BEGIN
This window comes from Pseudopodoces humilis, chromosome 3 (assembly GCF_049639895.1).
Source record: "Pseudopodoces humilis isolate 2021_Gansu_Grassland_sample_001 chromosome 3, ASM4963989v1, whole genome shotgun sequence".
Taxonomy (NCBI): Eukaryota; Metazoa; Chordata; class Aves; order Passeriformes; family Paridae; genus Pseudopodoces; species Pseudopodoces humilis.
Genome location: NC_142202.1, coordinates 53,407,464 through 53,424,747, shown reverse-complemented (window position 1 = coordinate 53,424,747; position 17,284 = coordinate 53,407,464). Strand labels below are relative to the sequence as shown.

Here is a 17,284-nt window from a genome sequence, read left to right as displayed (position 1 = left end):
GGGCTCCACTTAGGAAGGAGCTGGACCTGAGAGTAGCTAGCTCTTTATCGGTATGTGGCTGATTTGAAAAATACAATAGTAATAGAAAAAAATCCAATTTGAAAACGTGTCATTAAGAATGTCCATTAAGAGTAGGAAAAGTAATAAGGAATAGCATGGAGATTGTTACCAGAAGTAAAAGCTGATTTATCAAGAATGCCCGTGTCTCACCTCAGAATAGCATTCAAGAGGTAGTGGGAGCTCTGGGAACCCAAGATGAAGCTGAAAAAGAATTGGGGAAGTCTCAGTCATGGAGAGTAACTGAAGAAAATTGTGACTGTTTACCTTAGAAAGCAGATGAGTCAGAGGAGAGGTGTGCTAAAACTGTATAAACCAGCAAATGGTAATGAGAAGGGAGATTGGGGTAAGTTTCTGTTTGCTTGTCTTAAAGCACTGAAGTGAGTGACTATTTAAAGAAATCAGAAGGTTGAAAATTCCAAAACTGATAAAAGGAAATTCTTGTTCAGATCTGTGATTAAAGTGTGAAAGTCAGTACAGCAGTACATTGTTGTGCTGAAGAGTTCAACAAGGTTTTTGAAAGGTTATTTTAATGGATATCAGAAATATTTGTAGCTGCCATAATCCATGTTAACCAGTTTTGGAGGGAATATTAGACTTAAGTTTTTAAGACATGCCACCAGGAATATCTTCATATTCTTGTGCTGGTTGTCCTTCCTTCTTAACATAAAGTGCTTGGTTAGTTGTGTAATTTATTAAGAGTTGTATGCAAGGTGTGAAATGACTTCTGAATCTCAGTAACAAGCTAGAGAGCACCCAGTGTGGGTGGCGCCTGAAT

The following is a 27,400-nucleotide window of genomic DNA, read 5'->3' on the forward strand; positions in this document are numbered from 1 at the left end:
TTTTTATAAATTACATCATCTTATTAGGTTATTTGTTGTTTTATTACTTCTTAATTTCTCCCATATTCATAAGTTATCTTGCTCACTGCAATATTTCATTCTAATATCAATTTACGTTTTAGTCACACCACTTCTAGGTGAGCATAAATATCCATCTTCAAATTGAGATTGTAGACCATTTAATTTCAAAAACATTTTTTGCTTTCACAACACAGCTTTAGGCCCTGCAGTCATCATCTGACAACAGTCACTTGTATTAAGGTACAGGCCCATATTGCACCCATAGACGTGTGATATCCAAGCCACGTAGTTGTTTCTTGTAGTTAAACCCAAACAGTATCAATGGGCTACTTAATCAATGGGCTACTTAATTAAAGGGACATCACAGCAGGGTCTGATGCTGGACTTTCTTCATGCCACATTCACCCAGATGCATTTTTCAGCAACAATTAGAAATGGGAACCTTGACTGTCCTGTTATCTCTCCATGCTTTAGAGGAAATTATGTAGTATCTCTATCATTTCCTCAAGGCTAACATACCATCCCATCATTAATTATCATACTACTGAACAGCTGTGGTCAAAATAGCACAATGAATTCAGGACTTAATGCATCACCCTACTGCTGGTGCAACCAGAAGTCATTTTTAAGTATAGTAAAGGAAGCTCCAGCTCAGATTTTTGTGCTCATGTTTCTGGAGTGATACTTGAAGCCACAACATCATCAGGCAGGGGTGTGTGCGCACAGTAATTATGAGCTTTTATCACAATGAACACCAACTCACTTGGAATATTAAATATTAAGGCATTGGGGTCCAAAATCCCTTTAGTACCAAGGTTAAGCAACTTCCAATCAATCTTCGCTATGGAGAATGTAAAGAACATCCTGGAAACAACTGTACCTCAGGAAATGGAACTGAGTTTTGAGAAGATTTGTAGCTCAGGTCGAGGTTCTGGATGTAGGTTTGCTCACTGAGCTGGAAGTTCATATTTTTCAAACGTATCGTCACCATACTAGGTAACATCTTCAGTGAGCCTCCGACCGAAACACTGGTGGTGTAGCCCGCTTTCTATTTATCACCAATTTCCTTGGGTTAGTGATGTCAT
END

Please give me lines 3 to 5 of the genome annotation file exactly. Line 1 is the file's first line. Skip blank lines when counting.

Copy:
Taxonomy (NCBI): Eukaryota; Metazoa; Chordata; class Aves; order Passeriformes; family Paridae; genus Pseudopodoces; species Pseudopodoces humilis.
Genome location: NC_142202.1, coordinates 53,407,464 through 53,424,747, shown reverse-complemented (window position 1 = coordinate 53,424,747; position 17,284 = coordinate 53,407,464). Strand labels below are relative to the sequence as shown.

Here is a 17,284-nt window from a genome sequence, read left to right as displayed (position 1 = left end):